kitchen madonna

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There is a small statue on the windowsill over my kitchen sink that I see every time I wash the dishes. Titled “Kitchen Madonna”, it shows a very Old World-style mother with her hair swept back for chores and a broom in her hands, gazing down at her young child by her knees, who is reaching up and clamoring for attention. My husband and I received the statue as a wedding gift, but since the artwork wasn’t especially my style, I hadn’t given it much attention until lately. My infant daughter has recently reached the milestones of rapidly crawling over to wherever I am, pulling up, and clinging to my legs while loudly insisting what I assume means “Pick me up, now!” in her language. These days, I feel a lot like the mother in that statue.

God only knows by what twisted grown-up logic the pile of dirty dishes seems more compelling than the wondrous baby at my feet. Maybe that’s the foolishness Jesus gently warns Martha against:

Now as they went on their way, he entered a certain village, where a woman named Martha welcomed him into her home. She had a sister named Mary, who sat at the Lord’s feet and listened to what he was saying. But Martha was distracted by her many tasks; so she came to him and asked, “Lord, do you not care that my sister has left me to do all the work by myself? Tell her then to help me.” But the Lord answered her, “Martha, Martha, you are worried and distracted by many things; there is need of only one thing. Mary has chosen the better part, which will not be taken away from her. (Luke 10:38-42, NRSV)

My mom refers to the often-frustrating moments when other tasks get ignored in favor of childcare as “baby time”, and baby time is some of the slowest, most unproductive, important time there is. Martha’s sister Mary indulges in a similar sort of time when she chooses to relax in conversation with Jesus. In response to our busy schedules, Jesus tells us, “There is need of only one thing”—to listen to what God is saying through the person before us.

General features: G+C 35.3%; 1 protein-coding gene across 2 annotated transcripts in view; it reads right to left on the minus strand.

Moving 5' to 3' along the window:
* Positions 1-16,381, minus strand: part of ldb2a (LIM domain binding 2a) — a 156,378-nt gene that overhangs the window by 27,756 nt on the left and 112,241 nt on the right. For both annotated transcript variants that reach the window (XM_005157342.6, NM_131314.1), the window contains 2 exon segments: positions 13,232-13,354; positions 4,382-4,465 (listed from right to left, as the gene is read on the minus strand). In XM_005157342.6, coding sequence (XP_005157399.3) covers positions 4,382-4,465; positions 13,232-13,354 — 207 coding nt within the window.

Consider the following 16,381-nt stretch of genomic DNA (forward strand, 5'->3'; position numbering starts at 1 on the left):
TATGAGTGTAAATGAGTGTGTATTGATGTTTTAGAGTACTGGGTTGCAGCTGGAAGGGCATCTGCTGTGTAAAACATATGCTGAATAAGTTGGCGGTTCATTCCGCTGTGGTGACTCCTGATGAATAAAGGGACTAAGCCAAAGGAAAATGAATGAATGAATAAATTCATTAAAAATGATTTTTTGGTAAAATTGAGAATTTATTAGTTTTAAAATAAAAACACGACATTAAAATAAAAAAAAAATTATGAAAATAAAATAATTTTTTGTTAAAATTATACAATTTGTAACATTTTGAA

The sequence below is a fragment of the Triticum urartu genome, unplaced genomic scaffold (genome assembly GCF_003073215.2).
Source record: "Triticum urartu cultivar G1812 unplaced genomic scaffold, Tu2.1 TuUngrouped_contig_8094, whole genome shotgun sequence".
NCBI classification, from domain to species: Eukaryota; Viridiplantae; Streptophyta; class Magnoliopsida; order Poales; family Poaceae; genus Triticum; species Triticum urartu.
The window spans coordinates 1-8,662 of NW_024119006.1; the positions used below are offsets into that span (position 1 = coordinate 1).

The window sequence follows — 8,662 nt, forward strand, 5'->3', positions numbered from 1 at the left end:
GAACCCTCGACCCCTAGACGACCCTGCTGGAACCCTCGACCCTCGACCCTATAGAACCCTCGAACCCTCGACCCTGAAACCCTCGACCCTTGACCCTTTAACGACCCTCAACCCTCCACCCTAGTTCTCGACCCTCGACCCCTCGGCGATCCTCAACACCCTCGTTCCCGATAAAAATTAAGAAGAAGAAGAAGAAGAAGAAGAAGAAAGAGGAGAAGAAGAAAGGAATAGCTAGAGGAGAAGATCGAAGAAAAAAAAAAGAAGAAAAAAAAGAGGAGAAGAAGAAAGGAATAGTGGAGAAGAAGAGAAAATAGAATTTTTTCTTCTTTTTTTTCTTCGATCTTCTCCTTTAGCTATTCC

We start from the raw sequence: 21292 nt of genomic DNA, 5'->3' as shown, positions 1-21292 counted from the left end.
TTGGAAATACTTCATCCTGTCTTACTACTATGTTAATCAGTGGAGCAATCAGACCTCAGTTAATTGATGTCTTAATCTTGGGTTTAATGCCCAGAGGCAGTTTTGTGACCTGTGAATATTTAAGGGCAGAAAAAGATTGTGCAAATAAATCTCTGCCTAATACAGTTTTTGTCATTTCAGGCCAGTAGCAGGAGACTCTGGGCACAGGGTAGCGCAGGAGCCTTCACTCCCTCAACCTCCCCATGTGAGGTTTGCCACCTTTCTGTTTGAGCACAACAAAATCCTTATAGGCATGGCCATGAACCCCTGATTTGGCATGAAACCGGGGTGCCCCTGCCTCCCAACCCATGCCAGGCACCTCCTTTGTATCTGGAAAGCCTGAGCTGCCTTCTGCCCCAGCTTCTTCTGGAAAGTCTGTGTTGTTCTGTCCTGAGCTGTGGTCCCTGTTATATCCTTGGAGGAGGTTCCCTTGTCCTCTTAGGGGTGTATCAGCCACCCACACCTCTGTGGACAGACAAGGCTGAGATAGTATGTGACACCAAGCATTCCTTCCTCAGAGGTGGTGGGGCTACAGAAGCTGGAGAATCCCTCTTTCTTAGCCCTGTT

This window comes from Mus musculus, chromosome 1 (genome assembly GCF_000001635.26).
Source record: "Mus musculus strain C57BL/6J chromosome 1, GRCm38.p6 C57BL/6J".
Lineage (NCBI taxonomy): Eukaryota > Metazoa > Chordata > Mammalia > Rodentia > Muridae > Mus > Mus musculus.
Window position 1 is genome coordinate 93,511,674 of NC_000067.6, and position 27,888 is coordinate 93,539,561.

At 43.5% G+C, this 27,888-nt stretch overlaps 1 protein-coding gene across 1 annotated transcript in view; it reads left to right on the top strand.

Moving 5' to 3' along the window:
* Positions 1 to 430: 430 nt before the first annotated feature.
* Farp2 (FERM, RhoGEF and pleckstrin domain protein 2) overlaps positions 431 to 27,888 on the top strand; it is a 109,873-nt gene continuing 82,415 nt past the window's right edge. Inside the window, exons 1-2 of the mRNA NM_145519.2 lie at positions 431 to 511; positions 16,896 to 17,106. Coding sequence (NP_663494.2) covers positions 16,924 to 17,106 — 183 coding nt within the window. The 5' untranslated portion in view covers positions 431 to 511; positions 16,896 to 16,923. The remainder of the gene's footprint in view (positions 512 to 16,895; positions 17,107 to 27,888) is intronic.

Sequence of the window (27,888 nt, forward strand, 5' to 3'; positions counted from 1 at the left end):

More than an important reminder to keep action balanced with contemplation, the story of Martha and Mary signals the goodness of extravagance in response to the divine before us. God squanders love lavishly on us (see the parable of the prodigal son—Luke 15:11-32). To learn to love as God does, we must let go of keeping score, holding back, or privileging other things before our relationships, including our relationship with God. Many forces in our society drive us to seek accumulation and influence, and to be productive so that we can achieve these things. But how do we treat those parts of life that aren’t “productive”—play, worship, suffering? What about those persons who aren’t “productive” members of society?

To most of us, like to Martha, it makes more sense to get the house ready for guests than to sit around chatting. I could certainly use some more time to study or clean rather than building yet another tower of blocks for my baby to topple over. When I let myself enjoy baby time, however, I resist the temptation to see my daughter as one more chore to take care of in a busy day. Instead, I delight in her babyhood, her emerging personality, and her growth. Baby time reminds me not to see the other as an obstacle in my path or an instrument to be used, but rather as a call to love even when it doesn’t seem to yield a direct benefit to me.